CHICAGO -- Along with the rain and lightning, the Chicago Cubs unleashed a few big strikes of the their own.
Alfonso Soriano hit his 53rd career leadoff homer, Ryan Theriot connected twice and Geovany Soto went deep to lead the Chicago Cubs over the San Diego Padres 6-4 in a rain-shortened game on Wednesday night.
Soriano moved into a tie for second place on the all-time leadoff homer list with Craig Biggio in a game that was stopped following a 58-minute delay before the bottom of the eighth after a barrage of lightning and rain. It also started 37 minutes late and was interrupted for four minutes after the fifth inning, but on this humid night, long drives were as constant as the raindrops.
"Theriot with a two-homer game -- how about that?" manager Lou Piniella said with a grin.
There was plenty to smile about even though Adrian Gonzalez hit two homers off Chicago's Ted Lilly (5-2), giving him 13 overall and at least one in three straight games. His two-run shot in the first put the Padres ahead 2-0, but the Cubs responded with three in the bottom half against Chris Young (2-2), sending San Diego to its 18th loss in 22 games and 10th straight on the road.
Soriano started the onslaught with his fourth leadoff homer this season and his 21st as a Cub, breaking a club record set by Jimmy Ryan in the 1800s when he drove the ball beyond the left-field bleachers. Theriot connected on the next pitch and added a solo shot in the fourth for his second career multihomer game. Soto, the NL rookie of the year last season, broke out with an RBI single in the first and two-run drive in the third -- his first homer.
That was enough for Lilly, who settled down and won his third straight start. The veteran left-hander allowed three runs and eight hits with seven strikeouts and no walks before leaving to cheers with one out in the seventh.
"Maybe because my pitches are so good they want to swing at the ball," Lilly said about the lack of walks. "I still feel like my command on both sides of the plate can improve."
Padres manager Bud Black was upset that the game got stopped but also said it's "a tough call" and he respects crew chief Tim Welke "immensely."
More unsettling was the performance by Young, who allowed six runs in four innings and is 0-2 in his last six outings. That left Padres starters 0-11 since Jake Peavy beat the New York Mets on April 16, and right from the start, there was trouble.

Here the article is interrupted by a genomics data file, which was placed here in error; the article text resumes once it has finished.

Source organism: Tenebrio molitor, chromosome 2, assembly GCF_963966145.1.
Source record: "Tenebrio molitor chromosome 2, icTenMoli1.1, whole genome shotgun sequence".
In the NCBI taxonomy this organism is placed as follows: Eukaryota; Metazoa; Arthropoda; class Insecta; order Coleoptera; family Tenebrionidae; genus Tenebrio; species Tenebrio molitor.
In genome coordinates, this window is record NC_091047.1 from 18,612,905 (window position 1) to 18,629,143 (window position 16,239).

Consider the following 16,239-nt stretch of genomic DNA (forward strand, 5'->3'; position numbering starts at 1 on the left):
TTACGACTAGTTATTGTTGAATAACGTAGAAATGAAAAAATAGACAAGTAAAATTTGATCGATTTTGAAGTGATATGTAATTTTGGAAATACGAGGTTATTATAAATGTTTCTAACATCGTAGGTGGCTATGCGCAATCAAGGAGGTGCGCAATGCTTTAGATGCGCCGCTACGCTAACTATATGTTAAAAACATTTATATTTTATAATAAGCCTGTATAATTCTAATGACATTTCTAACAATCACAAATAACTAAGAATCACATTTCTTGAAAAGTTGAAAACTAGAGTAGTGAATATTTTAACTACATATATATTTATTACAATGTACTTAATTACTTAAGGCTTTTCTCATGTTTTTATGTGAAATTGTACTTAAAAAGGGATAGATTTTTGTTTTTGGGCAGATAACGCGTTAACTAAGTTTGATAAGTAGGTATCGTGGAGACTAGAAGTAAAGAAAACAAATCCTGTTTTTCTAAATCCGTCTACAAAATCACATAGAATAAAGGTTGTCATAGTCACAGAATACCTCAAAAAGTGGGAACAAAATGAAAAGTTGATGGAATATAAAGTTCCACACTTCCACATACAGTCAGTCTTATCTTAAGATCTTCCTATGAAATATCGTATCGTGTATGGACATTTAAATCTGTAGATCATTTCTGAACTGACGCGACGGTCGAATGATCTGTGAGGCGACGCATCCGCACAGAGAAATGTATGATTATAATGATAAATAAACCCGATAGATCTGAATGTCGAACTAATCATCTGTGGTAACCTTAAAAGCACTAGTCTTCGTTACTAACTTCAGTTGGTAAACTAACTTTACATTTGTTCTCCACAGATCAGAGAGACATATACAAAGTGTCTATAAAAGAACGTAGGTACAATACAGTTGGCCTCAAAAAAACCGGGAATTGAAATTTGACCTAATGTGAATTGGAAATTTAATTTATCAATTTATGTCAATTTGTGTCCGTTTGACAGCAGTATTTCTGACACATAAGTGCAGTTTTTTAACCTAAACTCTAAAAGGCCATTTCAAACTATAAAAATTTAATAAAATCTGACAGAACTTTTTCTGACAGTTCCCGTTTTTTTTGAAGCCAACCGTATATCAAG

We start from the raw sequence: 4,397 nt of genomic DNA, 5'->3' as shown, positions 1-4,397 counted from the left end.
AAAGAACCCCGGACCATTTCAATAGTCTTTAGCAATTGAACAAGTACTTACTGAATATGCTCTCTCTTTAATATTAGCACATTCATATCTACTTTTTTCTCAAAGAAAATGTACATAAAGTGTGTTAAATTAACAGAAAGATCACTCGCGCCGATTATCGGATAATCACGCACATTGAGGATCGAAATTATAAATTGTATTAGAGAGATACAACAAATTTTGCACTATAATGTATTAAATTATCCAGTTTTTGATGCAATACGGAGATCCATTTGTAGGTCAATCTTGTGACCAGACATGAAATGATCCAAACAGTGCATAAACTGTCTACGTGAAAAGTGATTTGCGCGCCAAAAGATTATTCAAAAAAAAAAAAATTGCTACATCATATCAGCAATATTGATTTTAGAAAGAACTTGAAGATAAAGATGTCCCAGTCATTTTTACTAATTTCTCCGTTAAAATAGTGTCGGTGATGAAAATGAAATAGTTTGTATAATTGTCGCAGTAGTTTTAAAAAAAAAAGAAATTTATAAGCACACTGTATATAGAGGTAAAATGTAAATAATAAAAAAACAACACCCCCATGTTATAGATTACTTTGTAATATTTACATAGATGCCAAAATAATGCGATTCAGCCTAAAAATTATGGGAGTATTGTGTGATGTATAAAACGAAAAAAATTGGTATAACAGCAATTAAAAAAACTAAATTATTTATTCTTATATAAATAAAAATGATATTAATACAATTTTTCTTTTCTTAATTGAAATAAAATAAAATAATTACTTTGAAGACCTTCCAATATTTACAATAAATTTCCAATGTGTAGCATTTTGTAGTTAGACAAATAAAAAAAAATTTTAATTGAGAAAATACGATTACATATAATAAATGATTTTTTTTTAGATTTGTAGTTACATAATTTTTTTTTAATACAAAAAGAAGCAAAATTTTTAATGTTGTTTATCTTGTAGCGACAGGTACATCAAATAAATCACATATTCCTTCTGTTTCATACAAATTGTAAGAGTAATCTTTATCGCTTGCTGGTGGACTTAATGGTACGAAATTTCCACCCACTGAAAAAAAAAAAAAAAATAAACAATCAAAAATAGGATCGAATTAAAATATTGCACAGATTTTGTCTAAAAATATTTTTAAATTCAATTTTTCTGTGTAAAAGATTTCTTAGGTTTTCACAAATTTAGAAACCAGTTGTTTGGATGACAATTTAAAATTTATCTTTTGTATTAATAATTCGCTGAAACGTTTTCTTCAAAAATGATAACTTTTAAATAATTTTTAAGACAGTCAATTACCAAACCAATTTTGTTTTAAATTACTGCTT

The good feeling Gonzalez created in the first disappeared as quickly as a ball sailing over the wall.
"I was just off," Young said. "Mechanically I wasn't very good. I had trouble finding my rhythm and against a lineup like that, it's hard to come out and not have your best stuff because it's a good lineup and they punish some bad pitches."
One big swing by Soriano and another by Theriot tied it.
The back-to-back homers to start were the first by the Cubs since April 27, 2000 at Houston and the first ever allowed by San Diego, according to the Elias Sports Bureau.
Soto, who raised his average from .175 to .193, then singled in Milton Bradley to give Chicago a 3-2 lead and made it 5-2 with that homer in the third.
Besides dropping the game, the Padres lost shortstop Luis Rodriguez to a sprained left ankle. He was injured rounding first following a single in the seventh and was lifted for a pinch runner.
X-rays were negative, but Rodriguez will likely be placed on the DL before Friday's game against Cincinnati.
Cubs ace Carlos Zambrano threw a bullpen session on Wednesday and remained on track to make a rehab start this weekend. Zambrano went on the 15-day disabled list on May 4, a day after he strained his left hamstring trying to beat out a bunt. He is scheduled to pitch Saturday or Sunday in Clearwater, Fla., before starting against San Diego on May 22. ... 3B Aramis Ramirez said he's still feeling pain in his dislocated left shoulder and isn't sure when he'll return. He was injured on a backhand dive against Milwaukee on May 8 and went on the disabled list the following day. ... Rickey Henderson holds the major league record with 81 leadoff homers.